No news is good news

This is a discussion on No news is good news within the General Discussions forums, part of the Community Boards category; Originally Posted by robwhit and if you disagree with somebody "setting it straight", you can always post something and "set ...

  1. #61
    spurious conceit MK27's Avatar
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    Quote Originally Posted by robwhit View Post
    and if you disagree with somebody "setting it straight", you can always post something and "set it straight" yourself, so I'm not sure what you think is a problem.
    Well it's just silly. You know the whole project of civilization is furthered when you take your every action with deadly seriousness. That is "the way of the samurai".
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    what the ........ are you talking about?

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    Registered User whiteflags's Avatar
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    I can't agree quite as quickly as everyone else.

    Quote Originally Posted by Sebastiani View Post
    No, but my point was that the effect can be identical. And to the contrary, there is a lot of news out there that doesn't answer many of those questions (perhaps not as spectacularly as the somewhat exaggerated example I gave, though). I'll give a current example from todays news:

    "Insurgents struck at the main symbol of the Western military presence in Afghanistan today, killing at least seven people and injuring nearly 100 others in a massive car bombing five days before nationwide elections."

    "The blast, just outside the front gate of NATO headquarters, was likely aimed at deterring Afghans from voting in Thursday's presidential and provincial assembly balloting, Afghan and Western officials said. The Interior Ministry blamed "enemies of peace and stability in Afghanistan."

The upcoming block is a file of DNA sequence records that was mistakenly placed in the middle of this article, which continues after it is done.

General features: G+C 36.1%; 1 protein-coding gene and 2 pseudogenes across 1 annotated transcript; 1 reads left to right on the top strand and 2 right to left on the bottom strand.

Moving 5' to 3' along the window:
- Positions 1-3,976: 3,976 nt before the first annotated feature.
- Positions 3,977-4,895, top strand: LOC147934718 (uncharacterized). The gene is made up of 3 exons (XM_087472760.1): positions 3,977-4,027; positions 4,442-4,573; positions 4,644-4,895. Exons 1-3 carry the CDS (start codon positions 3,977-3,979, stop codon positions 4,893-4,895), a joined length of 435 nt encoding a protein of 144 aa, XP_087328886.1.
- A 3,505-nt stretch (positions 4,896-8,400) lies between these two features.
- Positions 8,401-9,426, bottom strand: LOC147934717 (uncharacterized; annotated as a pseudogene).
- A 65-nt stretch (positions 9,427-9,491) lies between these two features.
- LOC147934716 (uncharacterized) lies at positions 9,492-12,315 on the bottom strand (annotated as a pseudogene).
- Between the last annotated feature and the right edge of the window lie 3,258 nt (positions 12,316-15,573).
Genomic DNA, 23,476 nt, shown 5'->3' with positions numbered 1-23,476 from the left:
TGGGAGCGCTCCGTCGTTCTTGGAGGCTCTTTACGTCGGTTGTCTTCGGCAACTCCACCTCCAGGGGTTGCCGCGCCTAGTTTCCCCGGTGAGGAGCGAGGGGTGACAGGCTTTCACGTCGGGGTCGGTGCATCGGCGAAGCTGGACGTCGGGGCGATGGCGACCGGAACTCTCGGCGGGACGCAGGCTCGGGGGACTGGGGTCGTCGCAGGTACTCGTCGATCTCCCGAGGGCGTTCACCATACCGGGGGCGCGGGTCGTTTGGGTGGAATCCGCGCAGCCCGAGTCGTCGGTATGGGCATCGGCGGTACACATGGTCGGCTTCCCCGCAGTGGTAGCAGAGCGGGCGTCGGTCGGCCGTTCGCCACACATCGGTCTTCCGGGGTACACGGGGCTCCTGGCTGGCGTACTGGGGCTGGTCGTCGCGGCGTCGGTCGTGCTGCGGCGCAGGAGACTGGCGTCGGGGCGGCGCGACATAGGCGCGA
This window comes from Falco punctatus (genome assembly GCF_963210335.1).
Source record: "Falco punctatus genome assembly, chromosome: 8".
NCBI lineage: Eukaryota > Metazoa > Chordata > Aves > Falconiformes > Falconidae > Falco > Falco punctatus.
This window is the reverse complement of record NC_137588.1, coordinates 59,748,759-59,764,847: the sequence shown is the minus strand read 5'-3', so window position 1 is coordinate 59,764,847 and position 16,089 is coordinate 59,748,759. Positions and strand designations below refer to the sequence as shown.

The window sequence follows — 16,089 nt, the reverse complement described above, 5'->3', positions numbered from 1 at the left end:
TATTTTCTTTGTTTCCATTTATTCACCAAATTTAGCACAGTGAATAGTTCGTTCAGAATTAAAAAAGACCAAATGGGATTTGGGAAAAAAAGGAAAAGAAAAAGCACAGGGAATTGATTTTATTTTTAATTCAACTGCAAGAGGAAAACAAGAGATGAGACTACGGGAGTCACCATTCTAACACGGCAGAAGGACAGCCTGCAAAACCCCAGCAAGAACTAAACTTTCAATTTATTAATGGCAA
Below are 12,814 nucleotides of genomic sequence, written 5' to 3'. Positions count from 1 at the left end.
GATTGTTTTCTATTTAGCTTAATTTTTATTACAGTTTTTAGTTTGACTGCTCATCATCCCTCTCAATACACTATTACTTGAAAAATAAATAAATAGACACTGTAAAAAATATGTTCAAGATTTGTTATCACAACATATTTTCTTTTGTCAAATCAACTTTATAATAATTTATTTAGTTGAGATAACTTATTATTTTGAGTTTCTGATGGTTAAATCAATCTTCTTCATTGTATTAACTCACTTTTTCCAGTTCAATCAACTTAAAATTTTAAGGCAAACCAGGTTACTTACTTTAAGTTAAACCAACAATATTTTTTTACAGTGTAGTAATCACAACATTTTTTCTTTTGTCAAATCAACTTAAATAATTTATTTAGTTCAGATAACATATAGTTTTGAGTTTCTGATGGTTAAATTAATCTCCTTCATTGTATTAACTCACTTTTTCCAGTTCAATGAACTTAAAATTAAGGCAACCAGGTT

I see what you're meaning to say. Especially with your later post:

    Quote Originally Posted by Sebastiani View Post
    The interesting thing is, most people don't even see through this sort of smoke-screen. They just blindly accept it, without even stopping to consider the presumptuousness of the "vocabulary economy" being used. It just goes to show how malleable public opinion really is.
    But I just don't read it the same way you do. In your first example, I had to look up insurgents, but I don't see how the term is inappropriate. I'd like to buy into the claim that the negative connotations from words like these will shape public opinion that way but I can't; I don't see what you can do about it. The willfully ignorant like me are the people who struggle to vote more, I think.

    I wish I could make sense out of the other examples you posted as well but I just don't find them as alarming.

    I guess blaming the media is a cop-out. We brewed this mess ourselves wanting minute to minute news. I'm glad that some countries can apparently do it well (Portugal), but I don't think it's practical to expect that and well investigated ("the killer was actually avenging his dead family when they were harmed during a planned demolition") type reporting. Reporters are still people and they will need time to organize the facts and yes they're going to fit a square peg into a round hole when they can't present the clearest picture. Doing anything else would be even more slanted.

    Some people think independent blogs should replace major news sources. I can't agree. I think it would exacerbate the problem, because independent reporters probably aren't going to have all the connections a paper does. Your government quote is an example, as randomly placed as it may be, though I was thinking more like airline flight plans as a better source independent investigators probably wouldn't get. That probably doesn't make a whole lot of sense, but it's about clout with people in high places.